Data Design: Inspiration vs Information

Jeffrey Loucks
Initial State
Published in
4 min readOct 7, 2019


Photo by Franki Chamaki on Unsplash

There are so many articles, books, and other resources online that will tell you the hard and fast rules of how to design a great dashboard or data visualization. Many of them will tell you exactly what to do, and what not to do. This is great until you get to the end of your read and realize this was only one person’s opinion. Often a well-educated and researched opinion, but an opinion none-the-less.

So, if all the rules are made up, how do you create an unmistakably great data visualization?

It depends.

That’s why you have to do research, and find other visualizations that inspire you. Emulate the things you love, and avoid the things you don’t. Compare your favorites with each other to find your perfect approach. This is the exact reason there are so many design inspiration websites online for presentations, logos, you name it.

In this series of articles, I’m going to be highlighting and comparing data visualizations that I like while explaining what has made them stand out to me. You might not agree with my opinions and what I like. That’s ok. My goal is to share with you visualizations and dashboards that have moved me in hopes that you will also be inspired. Then you can go off and create a new data visualization that inspires me. Really, it’s selfish.

So let’s get started:

I often peruse the Data is Beautiful subreddit. It’s a popular forum (almost 14 million subscribers) filled with a wide array of data visualizations about everything under the sun.

That’s where I found this quick video visualizing the world’s population density from 10,000 B.C. to 2016 AD posted by u/neilrkaye.

What do I like about this visualization?

It’s powerful and easy to understand. You can see the world’s population and population density grow by watching the earth light up. The world map slowly shifts from darkness to a pop of red in 200 A.D. with no sign of slowing. Different areas of the map shift from bright red back into darkness (i.e. Mexico from 1500 and 1600), signaling that population dropped in that area. We’re left guessing the historical significance, but also get to witness the power of human resilience as the map turns a more obvious and brighter red.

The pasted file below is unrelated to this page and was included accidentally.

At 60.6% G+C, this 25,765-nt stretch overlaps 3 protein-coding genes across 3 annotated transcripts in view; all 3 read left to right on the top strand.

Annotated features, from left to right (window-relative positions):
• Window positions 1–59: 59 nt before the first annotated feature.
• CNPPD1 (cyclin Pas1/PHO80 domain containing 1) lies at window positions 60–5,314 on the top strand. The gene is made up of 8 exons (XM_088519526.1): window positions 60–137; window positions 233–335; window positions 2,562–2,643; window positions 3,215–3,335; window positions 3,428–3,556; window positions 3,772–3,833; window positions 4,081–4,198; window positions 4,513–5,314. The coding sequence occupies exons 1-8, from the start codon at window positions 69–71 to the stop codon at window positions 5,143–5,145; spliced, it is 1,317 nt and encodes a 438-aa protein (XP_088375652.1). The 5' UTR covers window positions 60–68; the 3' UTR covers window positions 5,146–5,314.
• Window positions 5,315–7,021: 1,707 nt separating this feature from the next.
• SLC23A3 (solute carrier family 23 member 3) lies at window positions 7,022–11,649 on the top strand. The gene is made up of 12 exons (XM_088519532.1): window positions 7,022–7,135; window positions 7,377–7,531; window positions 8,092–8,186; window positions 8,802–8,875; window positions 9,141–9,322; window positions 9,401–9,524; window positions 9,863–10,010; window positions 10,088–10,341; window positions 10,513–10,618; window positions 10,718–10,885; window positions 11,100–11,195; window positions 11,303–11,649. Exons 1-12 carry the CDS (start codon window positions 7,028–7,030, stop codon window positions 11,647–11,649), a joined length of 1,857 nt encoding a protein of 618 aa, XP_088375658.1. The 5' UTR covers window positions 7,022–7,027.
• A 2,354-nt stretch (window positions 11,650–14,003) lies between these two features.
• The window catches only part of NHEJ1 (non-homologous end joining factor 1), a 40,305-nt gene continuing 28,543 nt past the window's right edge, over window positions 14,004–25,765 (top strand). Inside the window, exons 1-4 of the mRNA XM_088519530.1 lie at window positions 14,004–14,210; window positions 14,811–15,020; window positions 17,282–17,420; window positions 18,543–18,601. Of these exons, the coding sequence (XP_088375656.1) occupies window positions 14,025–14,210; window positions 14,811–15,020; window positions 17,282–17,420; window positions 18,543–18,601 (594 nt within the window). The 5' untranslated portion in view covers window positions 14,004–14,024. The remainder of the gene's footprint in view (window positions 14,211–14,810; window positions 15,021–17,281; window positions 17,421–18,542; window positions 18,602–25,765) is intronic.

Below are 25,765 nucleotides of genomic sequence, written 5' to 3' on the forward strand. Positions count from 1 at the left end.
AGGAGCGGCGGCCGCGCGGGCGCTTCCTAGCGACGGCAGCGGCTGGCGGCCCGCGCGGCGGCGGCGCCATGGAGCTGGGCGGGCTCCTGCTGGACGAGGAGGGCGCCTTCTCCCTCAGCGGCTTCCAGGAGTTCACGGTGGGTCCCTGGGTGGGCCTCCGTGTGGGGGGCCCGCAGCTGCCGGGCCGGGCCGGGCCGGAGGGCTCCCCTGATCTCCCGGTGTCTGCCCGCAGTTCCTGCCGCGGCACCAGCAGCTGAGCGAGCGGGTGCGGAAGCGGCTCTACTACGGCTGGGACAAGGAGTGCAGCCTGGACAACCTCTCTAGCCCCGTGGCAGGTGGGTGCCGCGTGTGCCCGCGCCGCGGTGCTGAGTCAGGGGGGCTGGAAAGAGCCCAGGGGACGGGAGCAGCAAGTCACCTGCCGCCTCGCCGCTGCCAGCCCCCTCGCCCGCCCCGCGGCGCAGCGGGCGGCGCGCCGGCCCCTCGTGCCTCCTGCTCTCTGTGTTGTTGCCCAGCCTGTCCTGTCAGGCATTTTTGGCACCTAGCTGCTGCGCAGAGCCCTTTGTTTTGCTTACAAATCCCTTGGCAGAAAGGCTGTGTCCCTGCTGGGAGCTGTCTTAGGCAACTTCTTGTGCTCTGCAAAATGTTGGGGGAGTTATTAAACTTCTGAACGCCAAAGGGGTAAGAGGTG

What purpose does this visualization serve?

It’s eye candy. It’s inspiring. It looks interesting, but it doesn’t give us any context into why populations in certain areas are going up and down. It just simply shows that they are. This is really cool on its own, but generally not very useful if you’re looking to understand more than just the simple fact that earth’s population has skyrocketed in the past few thousand years. This is what the data artist intended as written in the author citations, “This purposely does not have a legend as I didn’t think it would help in an animation and would distract from the animation.”

u/neilrkaye was focused on a visually appealing animation rather than an informational one. Striking a balance between beauty and information is a hard-earned skill. Data artists have to decide what they want the person viewing their visualization to take away, and make sacrifices on information and design accordingly. This artist decided to take a design first approach.

With full credit due to the inspiration from this video, I wanted more context. I wasn’t the only one.

Reddit user zomunieo commented, “I think it would be helpful for it to slow down and highlight some key events: fall of Rome, Black Death, Genghis Khan, Thirty Years War, germ theory, the World Wars, dwarf rice.” To which many agreed, and another user (u/hamderab) responded, “like this one?” and mic dropped this amazing YouTube video from the American Museum of Natural History:

It has a lot more context. Granted, it’s a full 6 minutes longer than u/neilrkaye’s visualization. This video includes a timeline, some music to set the mood, and educates you along the way with text and icons signifying important events.

It’s a more complete visualization.

However, it serves a different purpose.

If I wanted to quickly show how fast the earth’s population has grown in the past few thousand years using one data visualization alone then I’d without a doubt use u/neilrkaye’s. It’s inspirational. However, if I wanted to show any solid historical context around that data, and glean anything from it other than population has mostly gone up over 10,000 years then I’d have to go with the American Museum of Natural History’s video.

So, what’s the point in showing you these two visualizations side to side?

Assuming you already have the dataset you want to visualize handy, data artists and dashboard designers alike have to know what and where to sacrifice. When I’m designing dashboards on Initial State I always ask myself these core questions:

  1. What am I trying to communicate with this visualization?
  2. What information needs to be highlighted?
  3. What information needs to be left out?

Before you start working on your infographics, IoT dashboards or other data visualizations start by asking yourself what you want the viewer to gain.

Do you want your viewer to be more inspired or more informed? I believe great visualizations find a powerful middle ground.

Once you make a choice as to how you want to display your data, you can compare your thoughts to the differences between the two visualizations above and ask yourself: Is this inspiring, informative, or both?